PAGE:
It’s strange to compare what passes for a celebrity today with who was considered famous in the mid-1800s. It’s even stranger when you consider, at least according to biographer Eric D. Lehman, that one of the first true American celebrities bore no resemblances to the rich socialites, rappers, athletes, and former Mickey Mouse Club stars we obsess over today — he was a little person who stood under three-and-a-half feet tall named General Tom Thumb.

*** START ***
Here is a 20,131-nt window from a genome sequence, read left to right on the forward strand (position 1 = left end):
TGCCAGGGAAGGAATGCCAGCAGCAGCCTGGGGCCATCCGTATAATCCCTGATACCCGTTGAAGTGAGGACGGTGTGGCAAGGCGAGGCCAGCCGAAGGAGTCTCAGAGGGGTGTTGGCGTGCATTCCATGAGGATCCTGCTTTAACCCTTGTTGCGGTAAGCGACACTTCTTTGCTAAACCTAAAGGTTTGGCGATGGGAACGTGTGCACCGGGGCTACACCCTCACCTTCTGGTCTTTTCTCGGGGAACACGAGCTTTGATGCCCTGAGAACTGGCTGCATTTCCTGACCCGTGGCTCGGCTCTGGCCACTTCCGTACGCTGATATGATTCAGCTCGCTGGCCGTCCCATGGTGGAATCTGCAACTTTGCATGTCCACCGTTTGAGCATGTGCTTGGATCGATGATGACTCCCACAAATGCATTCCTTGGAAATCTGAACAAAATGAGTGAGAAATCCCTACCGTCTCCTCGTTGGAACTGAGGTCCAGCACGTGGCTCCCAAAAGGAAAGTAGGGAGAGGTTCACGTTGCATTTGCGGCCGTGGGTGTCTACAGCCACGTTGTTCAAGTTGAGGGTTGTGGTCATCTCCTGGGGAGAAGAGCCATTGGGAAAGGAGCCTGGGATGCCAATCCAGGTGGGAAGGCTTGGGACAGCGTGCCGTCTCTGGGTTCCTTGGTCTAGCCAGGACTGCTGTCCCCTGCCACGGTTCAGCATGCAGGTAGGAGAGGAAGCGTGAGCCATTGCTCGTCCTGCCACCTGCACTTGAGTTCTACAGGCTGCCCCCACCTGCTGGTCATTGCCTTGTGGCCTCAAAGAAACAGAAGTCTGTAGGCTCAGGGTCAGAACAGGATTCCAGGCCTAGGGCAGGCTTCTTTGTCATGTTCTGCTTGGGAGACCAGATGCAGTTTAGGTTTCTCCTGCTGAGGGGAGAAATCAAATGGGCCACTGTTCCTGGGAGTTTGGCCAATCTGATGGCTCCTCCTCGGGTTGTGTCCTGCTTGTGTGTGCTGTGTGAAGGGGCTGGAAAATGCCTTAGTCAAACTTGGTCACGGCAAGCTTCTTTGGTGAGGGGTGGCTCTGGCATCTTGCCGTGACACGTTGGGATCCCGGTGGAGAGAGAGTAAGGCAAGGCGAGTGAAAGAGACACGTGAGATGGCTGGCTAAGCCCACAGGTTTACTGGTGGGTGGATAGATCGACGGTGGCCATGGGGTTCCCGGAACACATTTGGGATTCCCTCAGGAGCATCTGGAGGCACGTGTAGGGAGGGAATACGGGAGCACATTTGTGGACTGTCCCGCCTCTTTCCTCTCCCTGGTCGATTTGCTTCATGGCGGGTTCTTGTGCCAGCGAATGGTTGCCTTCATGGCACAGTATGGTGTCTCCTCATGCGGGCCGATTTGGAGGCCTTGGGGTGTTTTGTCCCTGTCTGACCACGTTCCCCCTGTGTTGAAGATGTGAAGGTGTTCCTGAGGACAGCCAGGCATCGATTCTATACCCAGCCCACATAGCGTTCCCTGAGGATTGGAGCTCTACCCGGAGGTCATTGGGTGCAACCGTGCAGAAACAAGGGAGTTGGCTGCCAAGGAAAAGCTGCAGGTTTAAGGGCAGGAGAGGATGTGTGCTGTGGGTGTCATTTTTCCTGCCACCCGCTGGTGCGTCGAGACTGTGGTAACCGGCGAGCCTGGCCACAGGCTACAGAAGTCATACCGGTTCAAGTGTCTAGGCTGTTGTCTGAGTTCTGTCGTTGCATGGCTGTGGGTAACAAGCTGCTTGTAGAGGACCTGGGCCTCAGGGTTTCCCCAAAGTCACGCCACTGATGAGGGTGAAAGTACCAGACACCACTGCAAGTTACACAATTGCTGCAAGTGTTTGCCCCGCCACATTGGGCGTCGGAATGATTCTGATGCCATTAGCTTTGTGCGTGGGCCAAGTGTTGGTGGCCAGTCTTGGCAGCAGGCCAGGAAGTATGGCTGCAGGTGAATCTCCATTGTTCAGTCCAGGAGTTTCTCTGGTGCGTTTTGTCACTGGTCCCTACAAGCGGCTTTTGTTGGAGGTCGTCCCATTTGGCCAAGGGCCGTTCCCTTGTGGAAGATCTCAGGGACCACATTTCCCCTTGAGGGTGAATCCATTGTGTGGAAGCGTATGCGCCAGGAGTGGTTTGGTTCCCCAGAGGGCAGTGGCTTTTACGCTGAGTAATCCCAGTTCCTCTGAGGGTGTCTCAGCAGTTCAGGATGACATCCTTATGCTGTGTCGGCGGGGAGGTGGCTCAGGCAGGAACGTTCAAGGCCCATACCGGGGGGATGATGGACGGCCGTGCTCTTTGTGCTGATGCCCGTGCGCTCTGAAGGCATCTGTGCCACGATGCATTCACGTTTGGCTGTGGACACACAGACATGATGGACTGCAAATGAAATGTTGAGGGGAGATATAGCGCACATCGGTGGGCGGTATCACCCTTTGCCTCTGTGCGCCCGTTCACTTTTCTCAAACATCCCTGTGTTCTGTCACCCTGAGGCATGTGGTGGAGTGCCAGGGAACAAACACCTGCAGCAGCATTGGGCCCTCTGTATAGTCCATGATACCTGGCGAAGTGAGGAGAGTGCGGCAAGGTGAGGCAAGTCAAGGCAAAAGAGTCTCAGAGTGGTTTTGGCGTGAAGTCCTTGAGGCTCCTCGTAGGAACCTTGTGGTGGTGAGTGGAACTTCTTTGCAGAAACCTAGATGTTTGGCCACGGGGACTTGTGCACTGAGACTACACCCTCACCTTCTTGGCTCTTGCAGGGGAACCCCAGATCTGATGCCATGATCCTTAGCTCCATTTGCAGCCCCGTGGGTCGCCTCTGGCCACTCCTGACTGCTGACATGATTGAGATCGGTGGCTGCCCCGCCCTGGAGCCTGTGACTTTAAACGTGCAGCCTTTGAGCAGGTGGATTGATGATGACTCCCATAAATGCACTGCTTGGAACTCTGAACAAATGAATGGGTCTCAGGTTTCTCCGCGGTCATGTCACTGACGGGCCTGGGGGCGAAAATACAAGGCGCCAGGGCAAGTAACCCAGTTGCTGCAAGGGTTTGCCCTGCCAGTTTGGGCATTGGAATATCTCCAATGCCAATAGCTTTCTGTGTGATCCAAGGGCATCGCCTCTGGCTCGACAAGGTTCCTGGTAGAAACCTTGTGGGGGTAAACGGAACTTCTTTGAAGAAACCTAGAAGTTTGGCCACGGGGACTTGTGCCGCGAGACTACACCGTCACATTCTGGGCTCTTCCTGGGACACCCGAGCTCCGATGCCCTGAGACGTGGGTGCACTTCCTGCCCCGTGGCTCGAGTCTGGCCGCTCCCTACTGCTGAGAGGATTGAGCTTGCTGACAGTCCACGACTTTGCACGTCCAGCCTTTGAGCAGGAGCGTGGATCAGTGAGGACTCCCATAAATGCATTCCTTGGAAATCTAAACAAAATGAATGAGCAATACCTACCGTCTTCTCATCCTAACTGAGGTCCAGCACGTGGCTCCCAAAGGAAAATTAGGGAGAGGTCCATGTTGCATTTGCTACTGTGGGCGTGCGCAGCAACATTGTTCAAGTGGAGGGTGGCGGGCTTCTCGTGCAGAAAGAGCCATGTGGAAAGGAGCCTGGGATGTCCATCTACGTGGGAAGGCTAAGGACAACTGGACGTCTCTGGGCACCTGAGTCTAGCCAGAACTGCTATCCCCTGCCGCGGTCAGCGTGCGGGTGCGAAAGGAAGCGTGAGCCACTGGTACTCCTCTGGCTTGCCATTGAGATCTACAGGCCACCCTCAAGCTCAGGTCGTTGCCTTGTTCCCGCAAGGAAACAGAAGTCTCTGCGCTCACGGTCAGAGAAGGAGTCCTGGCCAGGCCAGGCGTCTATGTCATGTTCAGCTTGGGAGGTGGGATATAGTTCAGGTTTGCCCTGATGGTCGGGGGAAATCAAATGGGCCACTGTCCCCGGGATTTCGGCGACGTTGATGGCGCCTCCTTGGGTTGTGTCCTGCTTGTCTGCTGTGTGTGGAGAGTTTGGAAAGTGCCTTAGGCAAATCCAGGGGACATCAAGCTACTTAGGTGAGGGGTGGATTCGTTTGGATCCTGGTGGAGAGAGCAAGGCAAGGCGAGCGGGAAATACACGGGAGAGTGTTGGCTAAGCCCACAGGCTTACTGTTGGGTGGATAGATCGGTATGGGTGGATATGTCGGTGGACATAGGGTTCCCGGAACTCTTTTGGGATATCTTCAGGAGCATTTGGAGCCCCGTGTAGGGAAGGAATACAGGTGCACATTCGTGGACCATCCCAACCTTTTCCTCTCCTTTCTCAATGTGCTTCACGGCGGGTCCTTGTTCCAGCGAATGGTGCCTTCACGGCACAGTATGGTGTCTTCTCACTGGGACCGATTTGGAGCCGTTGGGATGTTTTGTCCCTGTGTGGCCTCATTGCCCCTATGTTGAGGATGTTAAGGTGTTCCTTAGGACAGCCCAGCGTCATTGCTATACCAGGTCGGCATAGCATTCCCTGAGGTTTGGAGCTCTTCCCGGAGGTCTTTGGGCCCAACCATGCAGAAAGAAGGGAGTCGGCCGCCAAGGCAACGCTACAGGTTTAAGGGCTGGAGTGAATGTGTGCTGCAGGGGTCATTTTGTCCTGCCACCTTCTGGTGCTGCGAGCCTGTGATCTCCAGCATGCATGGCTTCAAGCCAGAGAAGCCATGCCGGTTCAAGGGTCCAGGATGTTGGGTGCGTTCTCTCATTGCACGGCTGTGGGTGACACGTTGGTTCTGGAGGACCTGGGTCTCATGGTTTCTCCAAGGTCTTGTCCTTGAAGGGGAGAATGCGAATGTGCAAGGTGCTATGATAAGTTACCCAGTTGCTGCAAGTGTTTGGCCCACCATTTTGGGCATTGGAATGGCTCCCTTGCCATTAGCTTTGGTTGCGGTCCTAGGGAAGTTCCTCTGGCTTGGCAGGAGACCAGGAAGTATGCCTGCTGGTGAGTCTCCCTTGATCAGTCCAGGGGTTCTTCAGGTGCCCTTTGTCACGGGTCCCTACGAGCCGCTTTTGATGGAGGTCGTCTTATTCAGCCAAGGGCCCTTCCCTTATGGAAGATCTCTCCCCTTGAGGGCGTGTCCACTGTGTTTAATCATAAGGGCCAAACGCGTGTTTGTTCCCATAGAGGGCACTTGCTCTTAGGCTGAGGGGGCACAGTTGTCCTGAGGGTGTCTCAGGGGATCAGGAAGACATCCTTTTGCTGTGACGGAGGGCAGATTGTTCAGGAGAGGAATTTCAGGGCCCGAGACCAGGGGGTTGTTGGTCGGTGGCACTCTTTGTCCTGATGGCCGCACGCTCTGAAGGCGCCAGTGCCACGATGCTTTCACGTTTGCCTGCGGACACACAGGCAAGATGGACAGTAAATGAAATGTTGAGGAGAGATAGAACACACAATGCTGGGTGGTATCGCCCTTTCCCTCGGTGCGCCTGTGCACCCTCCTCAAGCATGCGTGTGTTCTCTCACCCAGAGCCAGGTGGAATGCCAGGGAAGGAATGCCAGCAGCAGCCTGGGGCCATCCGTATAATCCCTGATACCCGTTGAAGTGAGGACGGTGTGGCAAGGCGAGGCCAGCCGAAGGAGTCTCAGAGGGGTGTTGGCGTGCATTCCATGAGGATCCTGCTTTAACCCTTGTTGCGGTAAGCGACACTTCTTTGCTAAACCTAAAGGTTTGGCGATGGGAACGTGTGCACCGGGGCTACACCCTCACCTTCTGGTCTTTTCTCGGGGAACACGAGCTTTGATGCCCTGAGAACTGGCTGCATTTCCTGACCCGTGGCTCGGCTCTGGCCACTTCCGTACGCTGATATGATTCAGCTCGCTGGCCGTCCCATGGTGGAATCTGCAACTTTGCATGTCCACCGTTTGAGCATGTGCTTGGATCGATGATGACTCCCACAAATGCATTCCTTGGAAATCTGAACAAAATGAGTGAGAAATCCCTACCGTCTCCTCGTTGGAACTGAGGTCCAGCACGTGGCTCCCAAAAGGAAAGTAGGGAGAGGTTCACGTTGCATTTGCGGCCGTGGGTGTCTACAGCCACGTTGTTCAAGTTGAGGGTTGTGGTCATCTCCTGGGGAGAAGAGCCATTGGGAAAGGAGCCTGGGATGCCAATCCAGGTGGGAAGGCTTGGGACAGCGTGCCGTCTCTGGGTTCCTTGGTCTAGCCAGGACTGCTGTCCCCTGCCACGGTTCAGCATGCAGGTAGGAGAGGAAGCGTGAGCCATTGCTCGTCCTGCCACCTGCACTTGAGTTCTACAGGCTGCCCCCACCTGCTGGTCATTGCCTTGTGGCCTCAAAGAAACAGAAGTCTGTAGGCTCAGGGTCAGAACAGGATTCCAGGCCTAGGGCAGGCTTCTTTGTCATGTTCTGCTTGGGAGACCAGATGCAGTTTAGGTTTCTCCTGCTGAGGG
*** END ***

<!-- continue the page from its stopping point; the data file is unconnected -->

Lehman’s new biography, Becoming Tom Thumb, lovingly documents the life and times of the massively popular Thumb (born Charles Stratton in 1838), whose rose to fame thanks to his distant relative P.T. Barnum. The book is must-read for anyone who’s interested in the history of American celebrity culture or Barnum himself. Thankfully for us, Stratton’s short life (he died of a stroke at 45 years old) happened to coincide with the popularization of photography. Click through to catch a glimpse of this fascinating early American celebrity.
General Tom Thumb with P.T. Barnum
Stratton and wife Lavinia Warren on the cover of Harper’s Weekly, 1836
After the wedding
General Tom Thumb as Napoleon